First, a confession. I read the majority of Say Goodbye For Now in one night. That was never my intent, initially, yet I had a really hard time finding just the right place to put it down. Catherine Ryan Hyde has a wonderful way of creating unique characters that you can identify with, the kind who tell a story in such a simplistic way, it’s like becoming part of the scenery. That’s why I couldn’t stop reading. I didn’t want to.
Dr. Lucy is content in living alone, far from humans and all the chaos they bring with them. She surrounds herself with animals, the kind who are injured or have nowhere else to go. The kind who would never survive on their own. Pete Solomon, a young boy, discovers a wounded wolf-dog on the side of the road, and that’s where his story begins, and where Lucy’s begins, too.
Set in rural Texas in 1959, there are a lot of biases and opinions on whether a woman doctor, one who treats humans or animals alike, can do as well of a job as her male counterparts. There’s also a lot of contention when Pete meets Justin, new to the neighborhood, a boy around his age who has similar interests yet those interests differ where the color of their skin contrast.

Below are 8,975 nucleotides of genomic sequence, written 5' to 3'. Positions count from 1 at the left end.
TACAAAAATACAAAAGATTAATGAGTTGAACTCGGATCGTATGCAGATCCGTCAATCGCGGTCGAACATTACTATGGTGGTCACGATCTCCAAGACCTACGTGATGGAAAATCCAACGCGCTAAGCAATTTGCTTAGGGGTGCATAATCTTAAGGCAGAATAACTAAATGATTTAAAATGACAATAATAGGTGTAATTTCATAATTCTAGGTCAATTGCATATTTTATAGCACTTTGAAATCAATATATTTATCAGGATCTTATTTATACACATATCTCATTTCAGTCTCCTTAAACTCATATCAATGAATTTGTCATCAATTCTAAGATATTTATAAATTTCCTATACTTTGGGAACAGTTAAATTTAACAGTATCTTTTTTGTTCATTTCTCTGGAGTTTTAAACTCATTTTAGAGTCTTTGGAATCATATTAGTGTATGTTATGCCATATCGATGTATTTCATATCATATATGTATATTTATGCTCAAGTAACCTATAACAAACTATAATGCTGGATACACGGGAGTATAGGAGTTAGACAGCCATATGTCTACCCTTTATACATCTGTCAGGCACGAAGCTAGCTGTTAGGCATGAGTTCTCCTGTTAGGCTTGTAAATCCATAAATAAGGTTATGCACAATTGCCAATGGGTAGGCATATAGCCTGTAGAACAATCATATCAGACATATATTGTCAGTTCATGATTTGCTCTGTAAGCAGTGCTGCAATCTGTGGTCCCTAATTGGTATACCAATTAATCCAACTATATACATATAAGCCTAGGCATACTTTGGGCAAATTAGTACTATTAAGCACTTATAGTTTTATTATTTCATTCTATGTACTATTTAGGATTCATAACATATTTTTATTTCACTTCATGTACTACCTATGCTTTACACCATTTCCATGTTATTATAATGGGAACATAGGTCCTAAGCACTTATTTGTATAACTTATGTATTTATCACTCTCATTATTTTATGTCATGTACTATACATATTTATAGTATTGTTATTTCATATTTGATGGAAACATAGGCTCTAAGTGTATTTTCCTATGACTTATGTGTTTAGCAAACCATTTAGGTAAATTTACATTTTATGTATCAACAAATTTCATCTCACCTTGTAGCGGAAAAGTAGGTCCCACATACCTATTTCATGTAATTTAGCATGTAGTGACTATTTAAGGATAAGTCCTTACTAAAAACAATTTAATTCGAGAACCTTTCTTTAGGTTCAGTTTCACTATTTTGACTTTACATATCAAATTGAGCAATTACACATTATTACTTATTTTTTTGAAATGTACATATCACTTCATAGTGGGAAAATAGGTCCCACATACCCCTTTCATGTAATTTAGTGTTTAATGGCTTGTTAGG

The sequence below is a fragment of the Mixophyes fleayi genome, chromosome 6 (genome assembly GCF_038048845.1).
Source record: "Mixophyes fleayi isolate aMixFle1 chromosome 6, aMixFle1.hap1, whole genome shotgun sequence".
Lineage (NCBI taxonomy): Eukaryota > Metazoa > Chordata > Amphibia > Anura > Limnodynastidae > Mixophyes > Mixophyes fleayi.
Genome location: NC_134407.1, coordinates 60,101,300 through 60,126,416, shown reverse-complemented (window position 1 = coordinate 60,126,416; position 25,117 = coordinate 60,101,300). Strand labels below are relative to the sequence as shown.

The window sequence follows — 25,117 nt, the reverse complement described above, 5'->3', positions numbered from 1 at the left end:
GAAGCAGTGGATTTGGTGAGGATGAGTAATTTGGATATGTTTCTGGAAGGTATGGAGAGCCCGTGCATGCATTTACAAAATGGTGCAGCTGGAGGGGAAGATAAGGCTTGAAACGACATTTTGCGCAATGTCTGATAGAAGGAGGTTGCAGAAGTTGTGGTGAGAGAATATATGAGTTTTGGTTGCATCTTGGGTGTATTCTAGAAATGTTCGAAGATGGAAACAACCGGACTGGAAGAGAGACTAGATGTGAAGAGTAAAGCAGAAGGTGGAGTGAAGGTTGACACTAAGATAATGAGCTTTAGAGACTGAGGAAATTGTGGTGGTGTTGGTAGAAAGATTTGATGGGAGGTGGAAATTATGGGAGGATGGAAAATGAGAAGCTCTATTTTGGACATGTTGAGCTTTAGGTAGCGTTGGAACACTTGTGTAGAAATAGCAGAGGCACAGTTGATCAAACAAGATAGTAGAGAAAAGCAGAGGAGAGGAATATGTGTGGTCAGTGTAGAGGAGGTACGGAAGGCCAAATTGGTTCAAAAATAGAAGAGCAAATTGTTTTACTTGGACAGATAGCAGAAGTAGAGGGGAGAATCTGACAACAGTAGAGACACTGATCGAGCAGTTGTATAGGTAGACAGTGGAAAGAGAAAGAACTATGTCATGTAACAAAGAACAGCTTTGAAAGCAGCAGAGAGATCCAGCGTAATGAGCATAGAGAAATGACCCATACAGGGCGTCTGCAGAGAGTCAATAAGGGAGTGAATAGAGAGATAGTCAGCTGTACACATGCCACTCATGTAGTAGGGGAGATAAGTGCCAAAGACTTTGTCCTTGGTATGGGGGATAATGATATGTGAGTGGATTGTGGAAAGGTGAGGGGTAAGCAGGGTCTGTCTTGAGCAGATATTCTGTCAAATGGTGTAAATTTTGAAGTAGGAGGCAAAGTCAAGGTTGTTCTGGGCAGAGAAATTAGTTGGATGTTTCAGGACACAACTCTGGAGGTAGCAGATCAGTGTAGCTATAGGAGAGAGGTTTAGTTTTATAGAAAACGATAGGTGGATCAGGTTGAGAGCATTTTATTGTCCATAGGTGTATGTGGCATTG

Pete doesn’t understand when his own father threatens his newfound friendship with the new kid in town. He certainly doesn’t understand it when Justin ends up injured and on the brink of death due to his differences. And it’s not safe to take Justin anywhere, injured or otherwise. The only safe place he can go is to Dr. Lucy’s, and when Lucy meets Justin, she also encounters his father, Calvin, a unique man who is different and altogether wonderful.
Although this novel is set several decades back from our own time, there is so much that still holds true and relevant to what we encounter today. There are plenty of biases and opinions, many of them stemming from where you come from, your religion, the color of your skin, who you are. Say Goodbye For Now lays a foundation laced in all of it, giving the reader an in-depth look into what it’s really like to be in the middle of such contention.
I love the message this novel relays to its readers. That there is hope. That given time, there can be change. That ultimately, love reigns. And that often, doing what’s right can be the hardest thing you ever have to do, but it’s the only thing worth fighting for.
Thanks to TLC Book Tours for the book in exchange for a honest review. They have one copy for a lucky reader!
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